One important change that all of us can make in our lives is the reduction of food waste. This begins with being more deliberate about the food we intend to eat and cooking the food we buy. By reducing food waste, we can have a significant impact on climate change. Food rot produces methane gas that is 28 times more potent than the well know greenhouse gas CO2. This food waste accounts for 10 percent of global greenhouse gas emissions. In the United States, over 150,000 tons of food is wasted daily, approximately 1 pound per person per day. Of the food waste in the United States, approximately 40 percent comes from individual households. The next step in the food waste challenge is composting. By turning your food waste into compost, you can eliminate the adverse effects of methane gas production and, conversely, create rich soil for use in gardens. I am fortunate to have access to a commercial composting operation that uses the food waste to create nutrient rich soil for use at local farms and urban gardens.
I am often asked how I became so interested in the issues associated with the environment. In the early years of my business career, I worked in the field of inner-city redevelopment. I began to see urban sprawl as an issue that would create an unsustainable environment. At the same time, I began my return to Judaism as we began to raise our young children. I began to internalize even more so the concepts of Shomrei Adamah/Protecting the Earth and Tikkun Olam/Repair the World. I began to have a deeper understanding of the roots of environmentalism in these words and their teachings and started seeing myself as a steward of the earth.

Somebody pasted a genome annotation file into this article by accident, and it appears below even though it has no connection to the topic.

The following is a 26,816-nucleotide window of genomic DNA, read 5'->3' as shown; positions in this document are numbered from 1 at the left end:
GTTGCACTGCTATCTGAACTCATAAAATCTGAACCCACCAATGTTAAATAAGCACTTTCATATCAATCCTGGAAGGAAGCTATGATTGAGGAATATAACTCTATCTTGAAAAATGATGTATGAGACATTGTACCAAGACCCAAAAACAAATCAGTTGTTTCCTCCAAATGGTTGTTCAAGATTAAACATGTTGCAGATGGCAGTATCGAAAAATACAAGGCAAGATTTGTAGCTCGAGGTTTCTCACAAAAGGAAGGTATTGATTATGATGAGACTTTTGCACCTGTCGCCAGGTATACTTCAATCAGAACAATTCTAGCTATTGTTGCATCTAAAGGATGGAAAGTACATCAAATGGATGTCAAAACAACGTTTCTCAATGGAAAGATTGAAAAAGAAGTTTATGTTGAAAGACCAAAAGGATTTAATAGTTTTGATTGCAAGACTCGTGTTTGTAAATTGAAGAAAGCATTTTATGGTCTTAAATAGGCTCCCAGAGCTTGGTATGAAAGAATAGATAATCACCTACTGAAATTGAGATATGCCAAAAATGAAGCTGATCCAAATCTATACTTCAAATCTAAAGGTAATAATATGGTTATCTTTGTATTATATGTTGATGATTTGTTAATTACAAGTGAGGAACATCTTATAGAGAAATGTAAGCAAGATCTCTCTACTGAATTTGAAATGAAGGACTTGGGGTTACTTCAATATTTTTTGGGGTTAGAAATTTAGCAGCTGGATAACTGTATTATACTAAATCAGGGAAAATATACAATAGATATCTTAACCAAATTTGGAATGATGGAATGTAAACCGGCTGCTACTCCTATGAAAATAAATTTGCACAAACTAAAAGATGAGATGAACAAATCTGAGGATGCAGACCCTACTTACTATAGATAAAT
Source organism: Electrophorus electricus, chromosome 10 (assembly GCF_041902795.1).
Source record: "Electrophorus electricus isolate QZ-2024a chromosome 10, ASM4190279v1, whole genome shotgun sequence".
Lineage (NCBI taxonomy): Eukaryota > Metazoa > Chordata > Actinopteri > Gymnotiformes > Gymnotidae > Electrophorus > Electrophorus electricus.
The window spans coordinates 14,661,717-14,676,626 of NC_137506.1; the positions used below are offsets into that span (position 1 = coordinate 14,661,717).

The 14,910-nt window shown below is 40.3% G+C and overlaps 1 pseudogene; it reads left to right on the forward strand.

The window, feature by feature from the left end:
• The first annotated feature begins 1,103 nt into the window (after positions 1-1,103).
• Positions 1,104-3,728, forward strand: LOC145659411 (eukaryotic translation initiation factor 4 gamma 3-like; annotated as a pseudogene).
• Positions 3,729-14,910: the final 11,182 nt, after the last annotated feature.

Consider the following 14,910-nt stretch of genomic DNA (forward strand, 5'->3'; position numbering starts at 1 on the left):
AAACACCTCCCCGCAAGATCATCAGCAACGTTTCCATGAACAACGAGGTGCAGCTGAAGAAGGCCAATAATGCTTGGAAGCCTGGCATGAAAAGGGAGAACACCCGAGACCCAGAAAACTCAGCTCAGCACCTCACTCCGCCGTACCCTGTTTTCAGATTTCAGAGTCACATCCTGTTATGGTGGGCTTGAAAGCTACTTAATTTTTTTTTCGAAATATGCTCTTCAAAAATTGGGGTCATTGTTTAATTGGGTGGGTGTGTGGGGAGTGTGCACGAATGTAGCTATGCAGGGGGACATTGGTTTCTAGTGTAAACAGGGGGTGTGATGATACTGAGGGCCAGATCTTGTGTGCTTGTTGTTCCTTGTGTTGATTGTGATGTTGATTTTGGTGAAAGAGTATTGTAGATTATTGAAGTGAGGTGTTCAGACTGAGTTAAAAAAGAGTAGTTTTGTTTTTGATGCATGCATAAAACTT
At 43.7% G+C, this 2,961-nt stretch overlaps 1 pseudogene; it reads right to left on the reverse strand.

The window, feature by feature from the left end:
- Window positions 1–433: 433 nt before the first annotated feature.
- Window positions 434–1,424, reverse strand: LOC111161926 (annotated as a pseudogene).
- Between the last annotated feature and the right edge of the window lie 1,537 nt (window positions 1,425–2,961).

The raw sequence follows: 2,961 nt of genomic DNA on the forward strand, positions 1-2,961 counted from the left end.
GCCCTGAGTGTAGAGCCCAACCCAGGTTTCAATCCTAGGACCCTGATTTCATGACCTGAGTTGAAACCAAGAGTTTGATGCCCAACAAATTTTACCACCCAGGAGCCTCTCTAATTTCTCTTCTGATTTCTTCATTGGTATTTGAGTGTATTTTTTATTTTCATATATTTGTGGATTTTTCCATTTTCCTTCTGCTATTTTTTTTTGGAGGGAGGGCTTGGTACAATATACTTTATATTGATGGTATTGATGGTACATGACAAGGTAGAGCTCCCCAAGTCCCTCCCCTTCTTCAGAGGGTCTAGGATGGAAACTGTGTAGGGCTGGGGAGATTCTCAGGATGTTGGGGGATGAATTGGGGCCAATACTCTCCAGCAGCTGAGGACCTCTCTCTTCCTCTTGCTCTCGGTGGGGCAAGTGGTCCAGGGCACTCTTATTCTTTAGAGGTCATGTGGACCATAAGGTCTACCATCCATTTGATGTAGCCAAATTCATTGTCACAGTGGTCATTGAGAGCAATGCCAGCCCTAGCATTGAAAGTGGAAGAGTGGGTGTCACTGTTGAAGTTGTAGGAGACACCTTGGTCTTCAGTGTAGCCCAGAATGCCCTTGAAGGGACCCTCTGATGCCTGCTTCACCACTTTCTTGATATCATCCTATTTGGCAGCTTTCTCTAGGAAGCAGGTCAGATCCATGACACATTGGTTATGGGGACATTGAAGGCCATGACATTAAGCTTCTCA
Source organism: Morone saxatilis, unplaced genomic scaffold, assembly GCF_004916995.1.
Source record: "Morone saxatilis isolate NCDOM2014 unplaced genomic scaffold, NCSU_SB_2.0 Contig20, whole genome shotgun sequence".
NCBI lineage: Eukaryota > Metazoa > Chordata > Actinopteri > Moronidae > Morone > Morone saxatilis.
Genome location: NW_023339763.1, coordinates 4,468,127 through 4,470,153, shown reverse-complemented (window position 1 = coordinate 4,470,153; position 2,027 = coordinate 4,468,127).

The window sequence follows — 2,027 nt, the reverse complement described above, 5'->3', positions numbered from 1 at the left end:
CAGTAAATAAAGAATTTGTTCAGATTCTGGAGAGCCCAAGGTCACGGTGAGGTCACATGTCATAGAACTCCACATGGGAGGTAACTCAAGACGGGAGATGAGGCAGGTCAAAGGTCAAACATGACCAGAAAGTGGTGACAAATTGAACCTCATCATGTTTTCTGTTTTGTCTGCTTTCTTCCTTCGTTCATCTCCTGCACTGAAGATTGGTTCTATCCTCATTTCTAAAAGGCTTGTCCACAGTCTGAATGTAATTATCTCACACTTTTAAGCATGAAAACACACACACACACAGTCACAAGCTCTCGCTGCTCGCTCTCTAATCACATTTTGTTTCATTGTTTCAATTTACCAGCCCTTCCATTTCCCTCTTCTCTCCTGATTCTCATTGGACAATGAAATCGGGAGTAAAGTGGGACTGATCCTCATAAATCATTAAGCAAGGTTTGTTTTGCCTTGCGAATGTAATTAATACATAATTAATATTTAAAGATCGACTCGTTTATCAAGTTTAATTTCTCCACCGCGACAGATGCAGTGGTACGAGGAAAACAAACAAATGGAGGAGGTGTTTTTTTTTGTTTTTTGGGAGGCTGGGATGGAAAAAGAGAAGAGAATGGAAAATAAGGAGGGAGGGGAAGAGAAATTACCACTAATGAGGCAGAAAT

It is not always easy to take on big issues that require systemic change. Sometimes we need to be aspirational in our efforts to make change, even while knowing that we may fall short. One of my favorite teachings of the Talmud is the story of Honi the Circle Maker, who asks a man planting a carob tree, “How long will it take for the tree to bear fruit?” The man replies, “Seventy years.” Honi asks if the man will be alive in 70 years. The man replied, “I myself found fully grown carob trees in the world as my forebears planted for me, so I am planting for my children.”
We must look to the future for what is best for our world, even if the task is difficult. Each of us must make our own choices regarding our contribution to the betterment of our world, to the environmental health of our world. The actions you take, the items you purchase, even the conversations you have with others will have an impact on future generations and the world of our children and our grandchildren. L’dor v’dor.
Photos provided by the author.
Get To Know The Author
WHP Alum Scott Garson (Cleveland 05) is a Project Advisor at the commercial real estate firm Allegro Real Estate Advisors and Brokers, a Tenant Representation firm located in Cleveland, Ohio, where he is also semi-retired and spends time as a civic activist.